Sweet treats, holiday travel and eggnog spice up the holidays, but it turns out that these things may also take a toll on your heart.
Several studies, in fact, have examined the period between the end of Christmas and the first week or so of the New Year, and determined that this period is linked to an increase in deaths. Experts attribute this to fatal heart issues.
“There is some substance to this notion that there is an increase in cardiac deaths associated with the holiday season,” said Dr. Clyde Yancy, a former president of the American Heart Association and chief of cardiology in the Department of Medicine at Northwestern University's Feinberg School of Medicine. “People are overextending themselves.”
Indeed, heart experts note that the spike in deaths is probably due to a perfect storm of different factors.
“The cause is hard to pinpoint,” Dr. Harlan Krumholz, a cardiologist at Yale University and Yale-New Haven Hospital, told ABC News in an email. “My hunch is that it may be due to a combination of difficulty in getting a doctor’s appointment, tendency to deny symptoms during a holiday period, staffing during holidays, and many people being far from home, which may contribute to reluctance to seek care and, when they do, being seen by people who don’t know them.”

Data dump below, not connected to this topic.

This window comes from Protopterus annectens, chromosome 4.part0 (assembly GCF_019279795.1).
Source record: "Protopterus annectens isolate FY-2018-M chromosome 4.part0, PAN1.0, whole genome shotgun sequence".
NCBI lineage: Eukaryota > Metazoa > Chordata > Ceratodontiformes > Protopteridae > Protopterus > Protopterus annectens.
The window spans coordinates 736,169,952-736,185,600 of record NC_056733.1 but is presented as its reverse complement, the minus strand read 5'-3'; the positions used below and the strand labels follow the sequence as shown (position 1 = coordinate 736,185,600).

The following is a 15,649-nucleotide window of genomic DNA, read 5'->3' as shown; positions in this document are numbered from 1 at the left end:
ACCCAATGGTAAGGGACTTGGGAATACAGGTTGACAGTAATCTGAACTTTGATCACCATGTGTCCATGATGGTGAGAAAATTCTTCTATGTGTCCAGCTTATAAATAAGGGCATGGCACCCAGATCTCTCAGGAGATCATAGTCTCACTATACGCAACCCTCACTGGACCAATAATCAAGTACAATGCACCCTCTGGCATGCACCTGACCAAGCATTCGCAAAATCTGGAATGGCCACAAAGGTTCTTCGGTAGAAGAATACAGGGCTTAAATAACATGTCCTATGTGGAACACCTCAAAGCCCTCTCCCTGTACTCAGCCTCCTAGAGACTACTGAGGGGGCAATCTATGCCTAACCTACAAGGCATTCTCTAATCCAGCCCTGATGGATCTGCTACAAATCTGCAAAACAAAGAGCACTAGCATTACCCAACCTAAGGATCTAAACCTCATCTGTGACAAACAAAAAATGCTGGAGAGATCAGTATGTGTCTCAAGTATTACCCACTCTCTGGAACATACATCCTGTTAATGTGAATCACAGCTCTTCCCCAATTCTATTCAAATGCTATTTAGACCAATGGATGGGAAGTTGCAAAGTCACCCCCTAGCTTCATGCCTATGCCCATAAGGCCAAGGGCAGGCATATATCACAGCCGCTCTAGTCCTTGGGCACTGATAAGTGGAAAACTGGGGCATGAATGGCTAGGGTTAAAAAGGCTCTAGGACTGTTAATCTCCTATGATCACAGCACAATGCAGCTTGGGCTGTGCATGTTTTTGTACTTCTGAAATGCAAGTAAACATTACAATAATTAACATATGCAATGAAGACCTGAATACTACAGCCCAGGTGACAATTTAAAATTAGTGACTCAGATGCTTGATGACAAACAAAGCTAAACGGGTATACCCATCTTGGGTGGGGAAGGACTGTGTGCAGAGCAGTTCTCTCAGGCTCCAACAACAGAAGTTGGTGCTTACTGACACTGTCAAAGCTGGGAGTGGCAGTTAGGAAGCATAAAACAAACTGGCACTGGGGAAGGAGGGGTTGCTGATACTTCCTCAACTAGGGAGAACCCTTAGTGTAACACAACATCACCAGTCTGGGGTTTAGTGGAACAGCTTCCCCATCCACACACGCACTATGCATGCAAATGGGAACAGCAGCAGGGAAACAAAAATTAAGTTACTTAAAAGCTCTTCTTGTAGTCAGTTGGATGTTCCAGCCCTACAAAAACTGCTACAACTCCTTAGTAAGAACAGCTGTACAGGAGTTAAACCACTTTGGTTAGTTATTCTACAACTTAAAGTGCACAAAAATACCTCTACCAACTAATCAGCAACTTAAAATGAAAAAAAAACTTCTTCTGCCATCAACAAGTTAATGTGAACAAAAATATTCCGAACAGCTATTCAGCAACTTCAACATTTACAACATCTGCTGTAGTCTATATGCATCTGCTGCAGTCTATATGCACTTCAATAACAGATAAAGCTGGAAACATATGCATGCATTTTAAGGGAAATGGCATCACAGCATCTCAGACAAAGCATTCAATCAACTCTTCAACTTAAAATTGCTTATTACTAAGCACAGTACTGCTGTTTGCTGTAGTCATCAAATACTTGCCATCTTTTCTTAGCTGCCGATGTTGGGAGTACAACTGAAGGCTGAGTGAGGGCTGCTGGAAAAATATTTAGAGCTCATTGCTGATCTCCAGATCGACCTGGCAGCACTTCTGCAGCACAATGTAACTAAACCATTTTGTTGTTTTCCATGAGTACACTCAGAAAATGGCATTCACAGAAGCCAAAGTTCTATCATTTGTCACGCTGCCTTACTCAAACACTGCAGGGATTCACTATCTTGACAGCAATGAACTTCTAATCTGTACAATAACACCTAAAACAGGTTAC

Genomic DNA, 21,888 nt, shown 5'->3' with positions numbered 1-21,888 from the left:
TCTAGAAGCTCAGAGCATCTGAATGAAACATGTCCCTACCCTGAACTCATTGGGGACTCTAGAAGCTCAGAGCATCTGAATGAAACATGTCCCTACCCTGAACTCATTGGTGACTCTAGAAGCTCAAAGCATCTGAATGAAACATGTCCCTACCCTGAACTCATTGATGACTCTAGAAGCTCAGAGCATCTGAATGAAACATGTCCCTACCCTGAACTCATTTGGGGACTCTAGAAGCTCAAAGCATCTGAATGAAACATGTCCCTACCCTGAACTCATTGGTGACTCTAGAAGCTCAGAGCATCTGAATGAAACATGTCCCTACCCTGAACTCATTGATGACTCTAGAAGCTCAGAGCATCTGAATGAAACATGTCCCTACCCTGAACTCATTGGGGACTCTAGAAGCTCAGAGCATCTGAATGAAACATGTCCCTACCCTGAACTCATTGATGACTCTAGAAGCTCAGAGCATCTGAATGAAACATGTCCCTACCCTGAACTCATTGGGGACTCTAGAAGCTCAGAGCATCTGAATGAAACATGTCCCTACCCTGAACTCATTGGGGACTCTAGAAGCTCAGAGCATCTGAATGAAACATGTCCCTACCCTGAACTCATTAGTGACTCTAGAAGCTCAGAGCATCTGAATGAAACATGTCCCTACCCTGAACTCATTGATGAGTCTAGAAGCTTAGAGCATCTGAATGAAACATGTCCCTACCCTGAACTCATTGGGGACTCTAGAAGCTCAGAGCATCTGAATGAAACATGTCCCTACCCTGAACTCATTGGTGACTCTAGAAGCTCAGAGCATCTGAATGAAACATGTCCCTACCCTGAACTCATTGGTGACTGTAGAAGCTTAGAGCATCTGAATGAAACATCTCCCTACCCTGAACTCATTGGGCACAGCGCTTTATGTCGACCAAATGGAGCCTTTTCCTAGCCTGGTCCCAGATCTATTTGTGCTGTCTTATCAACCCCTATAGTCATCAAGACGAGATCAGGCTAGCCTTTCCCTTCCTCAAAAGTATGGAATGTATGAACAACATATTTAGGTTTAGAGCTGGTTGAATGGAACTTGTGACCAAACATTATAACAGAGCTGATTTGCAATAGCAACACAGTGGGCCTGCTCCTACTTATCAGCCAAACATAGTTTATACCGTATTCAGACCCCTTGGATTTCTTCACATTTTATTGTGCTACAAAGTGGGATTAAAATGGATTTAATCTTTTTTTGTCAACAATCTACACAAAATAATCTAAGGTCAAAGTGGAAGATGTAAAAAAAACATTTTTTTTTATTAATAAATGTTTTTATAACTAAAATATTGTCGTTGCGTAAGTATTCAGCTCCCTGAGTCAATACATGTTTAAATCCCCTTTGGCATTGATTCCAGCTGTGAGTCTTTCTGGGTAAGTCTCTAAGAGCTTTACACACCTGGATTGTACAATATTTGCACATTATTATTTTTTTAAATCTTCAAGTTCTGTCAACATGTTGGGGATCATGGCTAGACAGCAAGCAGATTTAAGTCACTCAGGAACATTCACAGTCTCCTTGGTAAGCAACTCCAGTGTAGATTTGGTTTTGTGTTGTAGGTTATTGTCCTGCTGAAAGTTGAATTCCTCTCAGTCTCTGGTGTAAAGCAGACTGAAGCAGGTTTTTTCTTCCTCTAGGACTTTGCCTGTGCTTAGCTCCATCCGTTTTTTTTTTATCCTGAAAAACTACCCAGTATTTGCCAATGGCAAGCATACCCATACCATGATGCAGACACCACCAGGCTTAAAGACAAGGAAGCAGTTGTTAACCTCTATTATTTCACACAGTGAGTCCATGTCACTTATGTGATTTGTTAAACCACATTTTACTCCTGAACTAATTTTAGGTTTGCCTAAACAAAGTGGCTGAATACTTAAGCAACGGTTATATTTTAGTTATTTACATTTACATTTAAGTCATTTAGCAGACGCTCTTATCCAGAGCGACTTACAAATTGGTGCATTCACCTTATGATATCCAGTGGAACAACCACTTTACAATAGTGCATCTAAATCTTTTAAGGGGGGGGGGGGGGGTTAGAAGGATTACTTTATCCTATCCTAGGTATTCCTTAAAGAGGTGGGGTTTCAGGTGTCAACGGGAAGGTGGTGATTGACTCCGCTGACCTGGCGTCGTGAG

“But these are just hypotheses,” he added.
Counterintuitively, cold weather may not cause an uptick in deaths as we commonly believe. While certain activities like snow shoveling can increase heart risk, recent research on this “Christmas Holiday Effect” in Australia – where many celebrate Christmas basking in the summer sun – revealed an uptick in heart-related deaths during this holiday period similar to that seen in the U.S.
“The change in weather cannot be the only explanation,” Yancy said, adding, “Where Christmas is not celebrated you don’t see that increase.”
Fortunately, there are ways to protect yourself. Krumholz advises those indulging in the season to listen to their bodies and respect new symptoms if they crop up – even if they happen to be in a foreign environment or away from familiar doctors.
“Get checked out if you have any symptoms like chest pressure, chest pain, shortness of breath – pain or discomfort that may affect your lower jaw or go down your left arm,” Krumholz said. “Time matters for heart disease and, in many cases, getting prompt attention can be lifesaving.”
He went on, “It is important not to be shy in conveying how you feel and what concerns you have.”
If you have heart disease, he also suggests carrying a copy of a baseline electrocardiogram when traveling to visit family and friends.
And with the new year around the corner, Yancy said it may even be a great opportunity for those who require heart screenings or checkups to call for that appointment. “It should be an always annual commitment to revisit one’s cardiovascular health,” he said. “Eighty percent of heart disease can be prevented, and the part that can be prevented is about lifestyle.”